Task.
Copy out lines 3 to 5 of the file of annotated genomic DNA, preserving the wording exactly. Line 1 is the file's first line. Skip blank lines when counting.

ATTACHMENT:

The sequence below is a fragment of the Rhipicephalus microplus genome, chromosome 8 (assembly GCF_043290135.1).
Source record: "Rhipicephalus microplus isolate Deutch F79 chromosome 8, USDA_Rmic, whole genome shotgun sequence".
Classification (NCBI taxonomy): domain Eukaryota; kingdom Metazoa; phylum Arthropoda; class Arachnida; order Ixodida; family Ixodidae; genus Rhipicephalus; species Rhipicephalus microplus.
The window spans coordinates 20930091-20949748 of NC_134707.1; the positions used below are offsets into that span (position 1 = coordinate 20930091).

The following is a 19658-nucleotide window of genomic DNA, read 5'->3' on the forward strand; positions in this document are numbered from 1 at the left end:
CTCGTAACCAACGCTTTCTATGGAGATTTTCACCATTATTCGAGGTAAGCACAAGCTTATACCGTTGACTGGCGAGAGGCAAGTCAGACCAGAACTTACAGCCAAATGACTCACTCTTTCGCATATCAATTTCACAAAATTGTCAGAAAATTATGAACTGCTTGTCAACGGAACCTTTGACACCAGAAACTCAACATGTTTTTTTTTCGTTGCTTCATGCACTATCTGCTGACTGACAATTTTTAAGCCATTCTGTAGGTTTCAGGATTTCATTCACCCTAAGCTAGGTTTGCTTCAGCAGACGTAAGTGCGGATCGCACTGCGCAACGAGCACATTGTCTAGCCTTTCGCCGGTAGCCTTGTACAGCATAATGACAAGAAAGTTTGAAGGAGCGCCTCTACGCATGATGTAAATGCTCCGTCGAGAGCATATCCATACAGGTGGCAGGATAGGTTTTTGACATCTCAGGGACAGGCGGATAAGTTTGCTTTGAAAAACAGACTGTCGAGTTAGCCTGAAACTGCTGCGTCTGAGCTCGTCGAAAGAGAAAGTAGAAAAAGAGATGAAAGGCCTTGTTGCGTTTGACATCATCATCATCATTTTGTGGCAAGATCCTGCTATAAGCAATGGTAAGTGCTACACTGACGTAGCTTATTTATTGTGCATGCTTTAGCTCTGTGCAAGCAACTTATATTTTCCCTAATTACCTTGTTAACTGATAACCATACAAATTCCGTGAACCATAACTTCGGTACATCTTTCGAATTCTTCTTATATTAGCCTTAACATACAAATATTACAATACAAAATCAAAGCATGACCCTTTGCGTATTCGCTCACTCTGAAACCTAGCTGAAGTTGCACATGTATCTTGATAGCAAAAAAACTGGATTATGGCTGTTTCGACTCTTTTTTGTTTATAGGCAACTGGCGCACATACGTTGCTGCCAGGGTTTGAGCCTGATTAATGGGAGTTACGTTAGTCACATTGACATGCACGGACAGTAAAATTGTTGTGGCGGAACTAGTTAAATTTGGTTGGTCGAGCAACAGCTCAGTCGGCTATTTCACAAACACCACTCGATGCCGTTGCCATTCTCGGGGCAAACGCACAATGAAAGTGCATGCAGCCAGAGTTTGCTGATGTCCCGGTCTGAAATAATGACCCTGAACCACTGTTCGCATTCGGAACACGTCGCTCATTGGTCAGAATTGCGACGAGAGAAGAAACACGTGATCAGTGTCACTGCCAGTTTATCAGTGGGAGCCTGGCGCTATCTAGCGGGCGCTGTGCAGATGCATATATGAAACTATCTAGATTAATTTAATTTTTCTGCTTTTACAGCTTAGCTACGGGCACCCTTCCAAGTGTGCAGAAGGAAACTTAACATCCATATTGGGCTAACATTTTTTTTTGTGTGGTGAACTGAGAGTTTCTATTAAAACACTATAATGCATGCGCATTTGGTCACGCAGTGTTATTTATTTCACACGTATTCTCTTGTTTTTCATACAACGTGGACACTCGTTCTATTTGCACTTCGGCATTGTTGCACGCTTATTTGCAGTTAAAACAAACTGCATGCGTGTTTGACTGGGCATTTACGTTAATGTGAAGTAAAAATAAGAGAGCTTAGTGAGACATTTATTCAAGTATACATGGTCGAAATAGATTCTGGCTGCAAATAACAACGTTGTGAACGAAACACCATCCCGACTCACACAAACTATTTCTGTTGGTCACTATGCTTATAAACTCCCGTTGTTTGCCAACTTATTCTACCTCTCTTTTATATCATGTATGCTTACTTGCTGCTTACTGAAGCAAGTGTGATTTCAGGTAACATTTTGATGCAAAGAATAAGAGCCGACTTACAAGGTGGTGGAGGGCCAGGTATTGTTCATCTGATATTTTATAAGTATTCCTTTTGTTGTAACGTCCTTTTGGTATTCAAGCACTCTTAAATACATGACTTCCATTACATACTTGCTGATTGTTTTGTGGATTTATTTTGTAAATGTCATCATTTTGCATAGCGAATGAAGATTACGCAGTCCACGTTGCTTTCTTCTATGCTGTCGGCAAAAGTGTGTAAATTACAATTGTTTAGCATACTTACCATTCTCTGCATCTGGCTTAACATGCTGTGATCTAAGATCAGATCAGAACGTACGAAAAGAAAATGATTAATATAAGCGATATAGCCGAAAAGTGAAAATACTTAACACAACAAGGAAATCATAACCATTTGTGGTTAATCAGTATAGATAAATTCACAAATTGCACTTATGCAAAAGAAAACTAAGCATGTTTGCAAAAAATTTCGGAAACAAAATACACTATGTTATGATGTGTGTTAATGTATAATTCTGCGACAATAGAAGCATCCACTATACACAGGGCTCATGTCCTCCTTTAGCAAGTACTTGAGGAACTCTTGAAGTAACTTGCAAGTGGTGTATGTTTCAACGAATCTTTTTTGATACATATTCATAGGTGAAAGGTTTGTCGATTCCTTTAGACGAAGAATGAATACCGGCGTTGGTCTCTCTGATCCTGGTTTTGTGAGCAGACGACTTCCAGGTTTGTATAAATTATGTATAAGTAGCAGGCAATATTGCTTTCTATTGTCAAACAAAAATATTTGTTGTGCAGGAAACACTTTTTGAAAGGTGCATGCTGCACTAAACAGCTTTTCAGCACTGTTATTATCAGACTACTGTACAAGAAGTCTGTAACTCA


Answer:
Classification (NCBI taxonomy): domain Eukaryota; kingdom Metazoa; phylum Arthropoda; class Arachnida; order Ixodida; family Ixodidae; genus Rhipicephalus; species Rhipicephalus microplus.
The window spans coordinates 20930091-20949748 of NC_134707.1; the positions used below are offsets into that span (position 1 = coordinate 20930091).

The following is a 19658-nucleotide window of genomic DNA, read 5'->3' on the forward strand; positions in this document are numbered from 1 at the left end: